Hi Simon,

On Fri, Mar 09, 2018 at 10:07:14PM +0000, Simon Connah via Tutor wrote:
> Hi,
> I was reading through the secrets documentation in Python 3.6 and 
> noticed that it uses /dev/urandomĀ but I'm unsure if that means it'll 
> use a hardware RNG or just one provided by the operating system (Linux 
> / Windows / etc) in software.

Getting cryptographic-quality random numbers right is very hard, and 
that's not something which the Python core developers have either the 
experience or desire to do. So the secrets module is an interface to the 
operating system's source of randomness.

If your operating system uses a hardware RNG for /dev/urandom (or the 
equivalent for Windows), then so will the secrets module. If it doesn't, 
then neither will secrets.

In other words, Python trusts the operating system. Generally speaking, 
most people should too. Most major operating systems, including Windows, 
Linux, OS X, and various Unixes have well-respected RNGs which are 
generally considered secure.

But of course there's a lot we don't know about the state of the art of 
*secret* crypto research and the capabilities of major government 
intelligence agencies. What little we do know, we can thank a handful of 
people like Edward Snowden and a few other unnamed whistle-blowers who 
have leaked NSA documents.

And flaws could be discovered at any time. Naturally, if a flaw is 
discovered, the secrets module cannot magically patch it or replace the 
software with something else. That's up to the operating system.

> The question is is it possible to 
> determine the source of the randomness from os.urandomĀ if there was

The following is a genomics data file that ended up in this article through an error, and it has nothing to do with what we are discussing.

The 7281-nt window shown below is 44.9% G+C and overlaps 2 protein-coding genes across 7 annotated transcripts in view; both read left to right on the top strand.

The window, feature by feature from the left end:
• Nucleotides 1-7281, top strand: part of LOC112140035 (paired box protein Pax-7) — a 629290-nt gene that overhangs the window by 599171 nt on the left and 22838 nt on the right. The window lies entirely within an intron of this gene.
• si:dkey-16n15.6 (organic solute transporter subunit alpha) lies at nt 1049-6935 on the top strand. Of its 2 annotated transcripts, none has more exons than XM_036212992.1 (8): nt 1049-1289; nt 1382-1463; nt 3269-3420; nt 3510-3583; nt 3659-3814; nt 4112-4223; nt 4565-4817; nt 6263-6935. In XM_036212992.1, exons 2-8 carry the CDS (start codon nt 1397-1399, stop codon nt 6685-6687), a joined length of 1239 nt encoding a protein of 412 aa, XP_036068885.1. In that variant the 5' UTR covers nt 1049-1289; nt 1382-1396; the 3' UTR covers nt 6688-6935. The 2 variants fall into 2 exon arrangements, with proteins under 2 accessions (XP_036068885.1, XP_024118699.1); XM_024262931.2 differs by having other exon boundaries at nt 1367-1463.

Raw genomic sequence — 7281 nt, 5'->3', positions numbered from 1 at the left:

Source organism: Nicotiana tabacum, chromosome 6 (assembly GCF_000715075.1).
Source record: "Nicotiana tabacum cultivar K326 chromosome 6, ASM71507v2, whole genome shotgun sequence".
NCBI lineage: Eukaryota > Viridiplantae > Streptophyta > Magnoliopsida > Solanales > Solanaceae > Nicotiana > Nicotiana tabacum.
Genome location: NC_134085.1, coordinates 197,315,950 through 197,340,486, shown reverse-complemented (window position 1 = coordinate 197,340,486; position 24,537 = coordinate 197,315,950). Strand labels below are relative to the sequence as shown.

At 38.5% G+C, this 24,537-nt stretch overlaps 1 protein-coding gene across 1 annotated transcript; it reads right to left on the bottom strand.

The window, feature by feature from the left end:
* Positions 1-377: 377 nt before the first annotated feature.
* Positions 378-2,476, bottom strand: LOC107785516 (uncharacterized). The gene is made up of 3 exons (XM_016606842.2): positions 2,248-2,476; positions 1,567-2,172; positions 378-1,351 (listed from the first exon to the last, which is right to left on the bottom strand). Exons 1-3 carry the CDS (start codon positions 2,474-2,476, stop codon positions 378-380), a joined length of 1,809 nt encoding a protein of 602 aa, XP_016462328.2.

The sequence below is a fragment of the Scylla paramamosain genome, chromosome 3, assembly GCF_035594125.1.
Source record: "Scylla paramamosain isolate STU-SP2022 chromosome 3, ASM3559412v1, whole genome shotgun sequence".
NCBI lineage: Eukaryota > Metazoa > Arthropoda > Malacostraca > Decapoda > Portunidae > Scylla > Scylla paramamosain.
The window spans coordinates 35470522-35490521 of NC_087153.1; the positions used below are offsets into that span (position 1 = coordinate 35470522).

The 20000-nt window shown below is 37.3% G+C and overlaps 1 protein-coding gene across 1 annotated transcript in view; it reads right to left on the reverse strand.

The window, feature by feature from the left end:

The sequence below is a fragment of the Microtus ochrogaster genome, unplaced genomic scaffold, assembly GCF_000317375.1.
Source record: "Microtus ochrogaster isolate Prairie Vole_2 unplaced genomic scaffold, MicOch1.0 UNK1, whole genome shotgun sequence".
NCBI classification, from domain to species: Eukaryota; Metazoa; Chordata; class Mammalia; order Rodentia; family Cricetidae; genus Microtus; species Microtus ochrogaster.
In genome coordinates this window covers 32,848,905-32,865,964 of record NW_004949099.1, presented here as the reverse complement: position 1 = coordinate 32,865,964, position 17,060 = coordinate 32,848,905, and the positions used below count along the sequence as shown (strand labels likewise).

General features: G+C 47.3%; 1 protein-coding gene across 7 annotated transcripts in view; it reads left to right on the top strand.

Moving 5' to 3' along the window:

> ever a flaw found in a particular hardware RNG?

You have to ask your OS developers about that, but the secrets module 
doesn't support anything like that. It can't peer inside the OS and 
determine how os.urandom works.

Certainly you are right to be cautious about hardware RNGs. Back in 2013 
it has become clear that the NSA at least (if not other intelligence 
agencies) have compromised or inserted backdoors into many if not all 
hardware-based RNGs in common use:


So if you are using a commercially available hardware RNG, you should 
assume that the Five Eyes countries (the USA, UK, Australia, Canada and 
New Zealand) have compromised it.

In the case of Linux, at least, /dev/urandom will use the output of the 
hardware RNG, but it is mixed in with other sources of cryptographically 
strong randomness and is believed to be safe.


> I'm 
> just a bit curious about the whole "will always use the strongest 
> source for pseudo-random numbers" when research could change that 
> assumption overnight based on discovered flaws.

The full quote is:

"The secrets module provides access to the most secure source of 
randomness THAT YOUR OPERATING SYSTEM PROVIDES." [emphasis added]


So don't imagine that the secrets module has access to the cutting edge 
classified crypto technology used by the NSA :-)

If you have any other questions, please feel free to ask on the mailing 
list, and I will do my best to answer.

By the way, I am the author of the secrets module:


If you haven't already read the PEP (Python Enhancement Proposal), you 
should, it contains a lot of background for why the secrets module was 

> This is probably a 
> really stupid question and if it is I apologise but I'm somewhat 
> confused.

No need to apologise! Hope I cleared up your confusion, and if not, 
please feel free to ask anything else that concerns you.


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